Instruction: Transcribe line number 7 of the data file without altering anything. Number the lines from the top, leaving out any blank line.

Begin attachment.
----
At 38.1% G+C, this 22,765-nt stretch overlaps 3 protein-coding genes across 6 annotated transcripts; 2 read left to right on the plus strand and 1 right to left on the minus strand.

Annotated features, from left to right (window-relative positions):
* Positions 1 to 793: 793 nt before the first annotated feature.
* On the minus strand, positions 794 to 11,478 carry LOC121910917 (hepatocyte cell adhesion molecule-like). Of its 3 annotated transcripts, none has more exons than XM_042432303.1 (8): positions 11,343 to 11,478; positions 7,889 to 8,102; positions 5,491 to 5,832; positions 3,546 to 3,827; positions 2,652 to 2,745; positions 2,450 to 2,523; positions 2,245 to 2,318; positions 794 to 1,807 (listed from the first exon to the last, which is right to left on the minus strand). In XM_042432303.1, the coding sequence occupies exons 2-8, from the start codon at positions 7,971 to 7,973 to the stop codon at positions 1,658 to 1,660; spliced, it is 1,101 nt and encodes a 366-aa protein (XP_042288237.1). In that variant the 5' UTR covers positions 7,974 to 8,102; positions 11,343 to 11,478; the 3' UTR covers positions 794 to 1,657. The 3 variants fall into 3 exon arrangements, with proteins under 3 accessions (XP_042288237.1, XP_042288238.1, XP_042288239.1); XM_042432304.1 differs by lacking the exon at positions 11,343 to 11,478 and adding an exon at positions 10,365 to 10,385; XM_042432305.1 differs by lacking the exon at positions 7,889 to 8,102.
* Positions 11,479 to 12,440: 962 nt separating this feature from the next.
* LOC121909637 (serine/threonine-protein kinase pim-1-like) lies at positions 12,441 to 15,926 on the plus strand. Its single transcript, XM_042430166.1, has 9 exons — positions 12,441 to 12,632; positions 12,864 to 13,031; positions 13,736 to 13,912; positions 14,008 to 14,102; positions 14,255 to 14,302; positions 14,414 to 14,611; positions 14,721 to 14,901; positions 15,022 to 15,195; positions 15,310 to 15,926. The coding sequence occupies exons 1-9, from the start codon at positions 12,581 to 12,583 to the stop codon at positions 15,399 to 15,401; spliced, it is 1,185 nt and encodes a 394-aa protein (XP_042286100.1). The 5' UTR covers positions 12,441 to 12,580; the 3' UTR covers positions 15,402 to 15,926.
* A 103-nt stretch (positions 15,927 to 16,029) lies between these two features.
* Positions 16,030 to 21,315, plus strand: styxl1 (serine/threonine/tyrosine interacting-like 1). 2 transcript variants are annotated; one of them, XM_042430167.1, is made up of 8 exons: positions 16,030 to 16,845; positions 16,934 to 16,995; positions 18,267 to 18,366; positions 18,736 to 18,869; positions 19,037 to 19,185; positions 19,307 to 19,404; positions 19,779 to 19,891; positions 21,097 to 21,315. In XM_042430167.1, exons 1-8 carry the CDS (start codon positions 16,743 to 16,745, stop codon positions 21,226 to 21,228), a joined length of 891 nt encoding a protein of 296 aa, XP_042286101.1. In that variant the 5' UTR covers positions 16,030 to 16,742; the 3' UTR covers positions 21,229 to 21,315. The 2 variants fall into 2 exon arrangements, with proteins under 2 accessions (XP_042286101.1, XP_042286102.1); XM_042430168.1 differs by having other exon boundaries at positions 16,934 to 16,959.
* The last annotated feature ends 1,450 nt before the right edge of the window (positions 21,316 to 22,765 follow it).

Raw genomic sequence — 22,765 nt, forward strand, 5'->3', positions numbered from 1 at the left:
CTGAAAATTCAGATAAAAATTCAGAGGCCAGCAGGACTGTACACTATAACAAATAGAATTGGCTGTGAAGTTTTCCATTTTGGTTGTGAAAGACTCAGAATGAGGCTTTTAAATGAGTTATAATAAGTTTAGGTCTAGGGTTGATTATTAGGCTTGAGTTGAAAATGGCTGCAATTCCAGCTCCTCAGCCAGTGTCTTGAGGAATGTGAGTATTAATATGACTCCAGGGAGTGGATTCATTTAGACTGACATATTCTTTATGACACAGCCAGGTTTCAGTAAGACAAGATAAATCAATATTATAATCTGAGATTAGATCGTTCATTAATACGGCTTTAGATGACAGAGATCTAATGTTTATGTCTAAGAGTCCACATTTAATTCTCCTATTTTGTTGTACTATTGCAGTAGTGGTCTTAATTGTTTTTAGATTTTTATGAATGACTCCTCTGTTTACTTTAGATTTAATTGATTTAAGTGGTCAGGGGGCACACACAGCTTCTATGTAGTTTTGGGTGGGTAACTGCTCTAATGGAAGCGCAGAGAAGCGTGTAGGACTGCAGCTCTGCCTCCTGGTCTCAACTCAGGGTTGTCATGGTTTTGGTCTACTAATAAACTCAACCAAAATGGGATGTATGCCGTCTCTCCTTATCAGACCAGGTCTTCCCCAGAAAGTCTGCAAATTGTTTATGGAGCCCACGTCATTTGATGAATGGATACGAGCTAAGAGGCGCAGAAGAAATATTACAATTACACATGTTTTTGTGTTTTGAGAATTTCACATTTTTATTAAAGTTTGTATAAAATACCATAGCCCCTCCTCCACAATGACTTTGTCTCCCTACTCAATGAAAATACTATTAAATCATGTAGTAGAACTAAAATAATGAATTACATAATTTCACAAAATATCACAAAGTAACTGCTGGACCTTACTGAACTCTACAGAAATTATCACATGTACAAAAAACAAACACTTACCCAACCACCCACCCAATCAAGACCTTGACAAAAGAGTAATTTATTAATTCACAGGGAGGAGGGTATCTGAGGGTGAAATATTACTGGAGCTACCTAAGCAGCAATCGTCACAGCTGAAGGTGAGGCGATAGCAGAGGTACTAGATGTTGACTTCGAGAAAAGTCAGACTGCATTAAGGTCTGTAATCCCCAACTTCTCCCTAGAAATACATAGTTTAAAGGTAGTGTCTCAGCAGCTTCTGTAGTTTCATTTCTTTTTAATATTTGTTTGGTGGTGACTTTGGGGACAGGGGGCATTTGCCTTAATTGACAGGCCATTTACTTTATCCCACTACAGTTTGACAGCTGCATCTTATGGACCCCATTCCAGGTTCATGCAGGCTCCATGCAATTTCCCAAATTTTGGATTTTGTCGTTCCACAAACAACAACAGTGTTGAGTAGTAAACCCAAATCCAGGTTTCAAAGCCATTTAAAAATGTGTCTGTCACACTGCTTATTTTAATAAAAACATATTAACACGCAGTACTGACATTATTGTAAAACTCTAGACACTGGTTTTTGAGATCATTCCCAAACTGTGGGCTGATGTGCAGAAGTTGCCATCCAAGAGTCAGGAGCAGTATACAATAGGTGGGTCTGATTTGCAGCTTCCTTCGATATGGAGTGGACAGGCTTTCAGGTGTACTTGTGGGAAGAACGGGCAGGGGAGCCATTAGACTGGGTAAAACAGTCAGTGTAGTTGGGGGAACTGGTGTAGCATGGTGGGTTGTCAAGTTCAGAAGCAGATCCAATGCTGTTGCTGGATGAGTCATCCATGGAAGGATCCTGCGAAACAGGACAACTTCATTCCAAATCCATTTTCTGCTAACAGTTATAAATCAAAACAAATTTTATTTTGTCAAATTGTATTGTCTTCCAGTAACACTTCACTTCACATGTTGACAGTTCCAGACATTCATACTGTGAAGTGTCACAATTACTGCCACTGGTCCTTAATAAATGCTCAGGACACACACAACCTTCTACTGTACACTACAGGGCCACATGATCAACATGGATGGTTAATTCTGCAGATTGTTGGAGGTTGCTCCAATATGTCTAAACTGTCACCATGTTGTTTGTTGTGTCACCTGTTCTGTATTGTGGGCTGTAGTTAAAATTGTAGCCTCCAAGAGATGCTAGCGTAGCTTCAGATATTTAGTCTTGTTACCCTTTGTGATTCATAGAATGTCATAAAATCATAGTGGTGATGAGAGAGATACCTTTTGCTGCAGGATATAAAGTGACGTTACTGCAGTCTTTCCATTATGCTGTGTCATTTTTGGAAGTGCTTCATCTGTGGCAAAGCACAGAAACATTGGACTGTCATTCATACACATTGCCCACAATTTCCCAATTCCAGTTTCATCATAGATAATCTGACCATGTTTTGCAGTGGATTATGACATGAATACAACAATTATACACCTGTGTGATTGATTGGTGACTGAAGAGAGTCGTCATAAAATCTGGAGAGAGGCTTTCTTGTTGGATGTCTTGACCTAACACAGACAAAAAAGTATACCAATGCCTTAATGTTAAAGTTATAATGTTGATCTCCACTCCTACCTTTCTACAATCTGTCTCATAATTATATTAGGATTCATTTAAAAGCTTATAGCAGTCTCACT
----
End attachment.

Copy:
* A 103-nt stretch (positions 15,927 to 16,029) lies between these two features.